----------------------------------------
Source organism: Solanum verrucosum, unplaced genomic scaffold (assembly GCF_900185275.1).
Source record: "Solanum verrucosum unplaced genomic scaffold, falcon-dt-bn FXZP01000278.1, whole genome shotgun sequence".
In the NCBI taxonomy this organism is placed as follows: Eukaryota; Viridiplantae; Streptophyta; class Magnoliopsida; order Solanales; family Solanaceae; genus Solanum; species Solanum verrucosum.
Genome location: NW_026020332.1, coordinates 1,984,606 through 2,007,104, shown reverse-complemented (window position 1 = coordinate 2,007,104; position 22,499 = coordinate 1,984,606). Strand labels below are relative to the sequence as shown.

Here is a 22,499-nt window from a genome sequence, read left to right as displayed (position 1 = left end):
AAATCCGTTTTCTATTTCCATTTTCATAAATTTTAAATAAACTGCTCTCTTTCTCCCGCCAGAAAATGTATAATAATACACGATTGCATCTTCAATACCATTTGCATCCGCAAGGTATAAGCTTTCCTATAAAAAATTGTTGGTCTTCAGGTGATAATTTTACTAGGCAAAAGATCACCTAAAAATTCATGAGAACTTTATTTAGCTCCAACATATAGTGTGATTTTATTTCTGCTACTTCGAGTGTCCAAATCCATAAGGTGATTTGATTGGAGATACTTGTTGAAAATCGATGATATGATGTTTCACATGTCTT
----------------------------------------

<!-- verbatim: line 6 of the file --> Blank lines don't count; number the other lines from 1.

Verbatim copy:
AAATCCGTTTTCTATTTCCATTTTCATAAATTTTAAATAAACTGCTCTCTTTCTCCCGCCAGAAAATGTATAATAATACACGATTGCATCTTCAATACCATTTGCATCCGCAAGGTATAAGCTTTCCTATAAAAAATTGTTGGTCTTCAGGTGATAATTTTACTAGGCAAAAGATCACCTAAAAATTCATGAGAACTTTATTTAGCTCCAACATATAGTGTGATTTTATTTCTGCTACTTCGAGTGTCCAAATCCATAAGGTGATTTGATTGGAGATACTTGTTGAAAATCGATGATATGATGTTTCACATGTCTT